3DES (Triple DES): An enhancement to the original DES algorithm that uses multiple keys to encrypt plaintext. See also DES.
AAA: Shorthand for the system controls authentication, authorization, and accountability.
Abstraction: A process of viewing an application from its highest-level functions, which makes lower-level functions abstract.
Access control: The ability to permit or deny the use of an object (a passive entity such as a system or file) by a subject (an active entity such as a person or process).
Access matrix model: Provides object access rights (read/write/execute, or R/W/X) to subjects in a discretionary access control (DAC) system. An access matrix consists of access control lists (ACLs) and capability lists. See also DAC, ACL.
Accountability: The ability to associate users and rocesses with their actions (what a subject did).
Accreditation: An official, written approval for the operation of a specific system in a specific environment as documented in a certification report.
ACL (access control list): Lists the specific rights and permissions assigned to a subject for a given object.
Address space: Specifies where memory is located in a computer system.
Administrative controls: The policies and procedures that an organization implements as part of its overall information security strategy.
Administrative (or regulatory) laws: Define standards of performance and conduct for major industries (such as banking, energy, and healthcare), organizations, and officials.
Adware: Legitimate, albeit annoying, software that is commonly installed with a freeware or shareware program. It provides a source of revenue for the software developer and only runs when you are using the associated program or until you purchase the program (in the case of shareware).
AES (Advanced Encryption Standard): A block cipher based on the Rijndael cipher, which is expected to eventually replace DES. See also DES.
Agent: A software component that performs a particular service.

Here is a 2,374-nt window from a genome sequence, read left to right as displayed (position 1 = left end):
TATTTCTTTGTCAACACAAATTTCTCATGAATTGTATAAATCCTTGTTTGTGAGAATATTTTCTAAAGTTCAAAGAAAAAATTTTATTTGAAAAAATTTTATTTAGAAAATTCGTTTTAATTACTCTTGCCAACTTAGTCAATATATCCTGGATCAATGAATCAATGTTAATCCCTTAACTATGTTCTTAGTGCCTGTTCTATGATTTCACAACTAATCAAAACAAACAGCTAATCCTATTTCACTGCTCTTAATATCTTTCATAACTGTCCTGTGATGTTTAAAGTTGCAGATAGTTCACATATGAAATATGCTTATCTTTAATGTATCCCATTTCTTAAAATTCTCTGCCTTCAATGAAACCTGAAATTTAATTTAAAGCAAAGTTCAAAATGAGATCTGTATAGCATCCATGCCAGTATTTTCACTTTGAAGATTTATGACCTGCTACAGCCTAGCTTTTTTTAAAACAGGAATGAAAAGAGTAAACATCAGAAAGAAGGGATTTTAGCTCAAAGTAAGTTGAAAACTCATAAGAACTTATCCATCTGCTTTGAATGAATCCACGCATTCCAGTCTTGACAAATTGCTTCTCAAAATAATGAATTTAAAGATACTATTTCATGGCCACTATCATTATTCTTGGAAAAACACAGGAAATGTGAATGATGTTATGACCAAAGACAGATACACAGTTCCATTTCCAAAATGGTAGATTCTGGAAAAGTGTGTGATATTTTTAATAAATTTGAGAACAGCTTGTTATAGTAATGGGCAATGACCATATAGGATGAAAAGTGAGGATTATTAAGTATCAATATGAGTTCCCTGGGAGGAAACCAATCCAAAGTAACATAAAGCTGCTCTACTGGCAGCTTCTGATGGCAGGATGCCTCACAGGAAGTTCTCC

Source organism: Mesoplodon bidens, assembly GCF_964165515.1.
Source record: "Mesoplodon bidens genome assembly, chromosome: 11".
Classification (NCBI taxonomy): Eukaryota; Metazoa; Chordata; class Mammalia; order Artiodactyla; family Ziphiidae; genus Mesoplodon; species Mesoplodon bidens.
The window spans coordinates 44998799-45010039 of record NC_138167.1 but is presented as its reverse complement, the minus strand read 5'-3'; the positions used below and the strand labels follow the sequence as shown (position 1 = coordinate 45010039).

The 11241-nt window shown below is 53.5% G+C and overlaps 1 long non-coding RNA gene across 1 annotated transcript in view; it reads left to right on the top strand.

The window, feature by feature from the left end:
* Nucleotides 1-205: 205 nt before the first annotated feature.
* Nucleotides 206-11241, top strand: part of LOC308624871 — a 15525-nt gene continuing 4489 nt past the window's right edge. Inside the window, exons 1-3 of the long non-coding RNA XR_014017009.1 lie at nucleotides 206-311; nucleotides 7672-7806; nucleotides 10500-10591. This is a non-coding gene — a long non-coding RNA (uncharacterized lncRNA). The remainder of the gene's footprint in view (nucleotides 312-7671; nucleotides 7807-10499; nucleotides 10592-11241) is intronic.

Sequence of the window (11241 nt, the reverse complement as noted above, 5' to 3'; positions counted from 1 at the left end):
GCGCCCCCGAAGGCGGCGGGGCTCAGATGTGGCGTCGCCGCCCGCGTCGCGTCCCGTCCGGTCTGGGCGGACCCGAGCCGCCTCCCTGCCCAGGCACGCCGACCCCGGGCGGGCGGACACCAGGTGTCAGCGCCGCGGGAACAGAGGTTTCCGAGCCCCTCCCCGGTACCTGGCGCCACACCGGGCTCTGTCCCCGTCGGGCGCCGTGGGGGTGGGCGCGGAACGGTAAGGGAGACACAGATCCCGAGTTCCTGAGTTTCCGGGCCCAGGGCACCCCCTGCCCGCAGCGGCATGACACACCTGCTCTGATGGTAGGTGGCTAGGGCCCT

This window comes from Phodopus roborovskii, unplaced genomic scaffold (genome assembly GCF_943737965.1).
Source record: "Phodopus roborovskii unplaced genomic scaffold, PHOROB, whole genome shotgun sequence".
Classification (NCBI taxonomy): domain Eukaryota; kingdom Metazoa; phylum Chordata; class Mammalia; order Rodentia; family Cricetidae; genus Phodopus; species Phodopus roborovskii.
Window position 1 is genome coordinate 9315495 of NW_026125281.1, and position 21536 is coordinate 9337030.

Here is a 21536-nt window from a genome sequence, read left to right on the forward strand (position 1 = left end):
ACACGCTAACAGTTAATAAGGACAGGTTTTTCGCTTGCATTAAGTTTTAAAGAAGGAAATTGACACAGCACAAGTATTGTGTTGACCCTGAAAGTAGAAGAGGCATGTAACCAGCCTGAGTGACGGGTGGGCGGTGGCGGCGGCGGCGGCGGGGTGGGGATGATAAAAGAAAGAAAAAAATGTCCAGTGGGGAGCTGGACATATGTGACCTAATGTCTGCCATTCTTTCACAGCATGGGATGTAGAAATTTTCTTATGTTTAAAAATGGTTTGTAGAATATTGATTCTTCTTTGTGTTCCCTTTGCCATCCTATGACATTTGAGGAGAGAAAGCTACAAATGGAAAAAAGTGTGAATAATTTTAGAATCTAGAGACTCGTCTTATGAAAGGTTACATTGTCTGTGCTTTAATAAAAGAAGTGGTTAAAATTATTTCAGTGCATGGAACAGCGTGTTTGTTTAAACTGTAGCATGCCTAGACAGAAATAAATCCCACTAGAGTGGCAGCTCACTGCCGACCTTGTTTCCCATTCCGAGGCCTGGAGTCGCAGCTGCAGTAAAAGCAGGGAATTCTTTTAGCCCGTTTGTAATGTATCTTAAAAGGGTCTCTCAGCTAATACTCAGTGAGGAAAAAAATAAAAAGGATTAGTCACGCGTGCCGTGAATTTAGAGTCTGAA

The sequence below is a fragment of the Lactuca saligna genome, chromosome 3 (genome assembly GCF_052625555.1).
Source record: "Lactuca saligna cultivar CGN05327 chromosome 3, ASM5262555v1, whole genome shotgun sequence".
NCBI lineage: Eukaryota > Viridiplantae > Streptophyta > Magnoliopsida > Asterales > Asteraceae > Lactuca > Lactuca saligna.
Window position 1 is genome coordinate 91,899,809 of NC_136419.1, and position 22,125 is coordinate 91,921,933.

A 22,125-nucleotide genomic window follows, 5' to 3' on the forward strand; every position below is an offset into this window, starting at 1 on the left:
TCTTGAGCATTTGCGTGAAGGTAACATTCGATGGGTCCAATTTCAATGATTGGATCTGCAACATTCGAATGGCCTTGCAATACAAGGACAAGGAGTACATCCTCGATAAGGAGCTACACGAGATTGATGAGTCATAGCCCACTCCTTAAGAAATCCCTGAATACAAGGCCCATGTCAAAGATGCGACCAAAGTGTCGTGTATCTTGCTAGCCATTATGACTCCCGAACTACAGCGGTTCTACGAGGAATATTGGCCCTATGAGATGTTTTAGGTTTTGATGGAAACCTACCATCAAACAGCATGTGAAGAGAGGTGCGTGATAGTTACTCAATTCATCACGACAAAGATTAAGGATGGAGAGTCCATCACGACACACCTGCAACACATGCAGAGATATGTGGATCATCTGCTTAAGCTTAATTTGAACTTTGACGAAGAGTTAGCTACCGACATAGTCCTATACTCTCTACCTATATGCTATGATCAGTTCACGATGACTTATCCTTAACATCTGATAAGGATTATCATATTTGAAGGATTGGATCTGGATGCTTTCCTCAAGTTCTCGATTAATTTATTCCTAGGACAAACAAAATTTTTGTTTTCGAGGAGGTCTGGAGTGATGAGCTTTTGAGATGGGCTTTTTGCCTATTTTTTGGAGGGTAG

Aggregation: A database security issue that describes the act of obtaining information classified at a higher sensitivity level by combining lower sensitivity information.
AH (Authentication Header): In IPSec, provides integrity, authentication, and non-repudiation. See also IPSec.
ALE (Annualized Loss Expectancy): Provides a standard, quantifiable measure of the impact that a realized threat will have on an organization’s assets. ALE is determined by the formula
SLE × ARO = ALE
SLE (Single Loss Expectancy) is a measure —
Asset Value ($) × Exposure
Factor (EF) — of the loss incurred from a single realized threat or event, expressed in dollars. EF (Exposure Factor) is a measure, expressed as a percentage, of the negative effect or impact that a realized threat or event would have on a specific asset. ARO (Annualized Rate of Occurrence) is the estimated annual frequency of occurrence for a specific threat or event.
ANSI: American National Standards Institute.
Antivirus software: Software that is designed to detect and prevent computer viruses and other malware from entering and harming a system.
Applet: A component in a distributed environment that is downloaded into, and executed by, another program such as a Web browser.
Application level firewall (or proxy server): A type of firewall that transfers a copy of permitted data packets from one network to another.
Application scan: A test used to identify weaknesses in a software application. BC-2 CISSP For Dummies, 2nd Edition
Application Software: Computer software that a person uses to accomplish a specific task.
Archive: In a PKI infrastructure, an archive is responsible for long-term storage of archived information from the CA. See also PKI, CA.
ARP (Address Resolution Protocol): The network protocol used to query and discover the MAC address of a device on a LAN.
Asset: A resource,...
Please join StudyMode to read the full document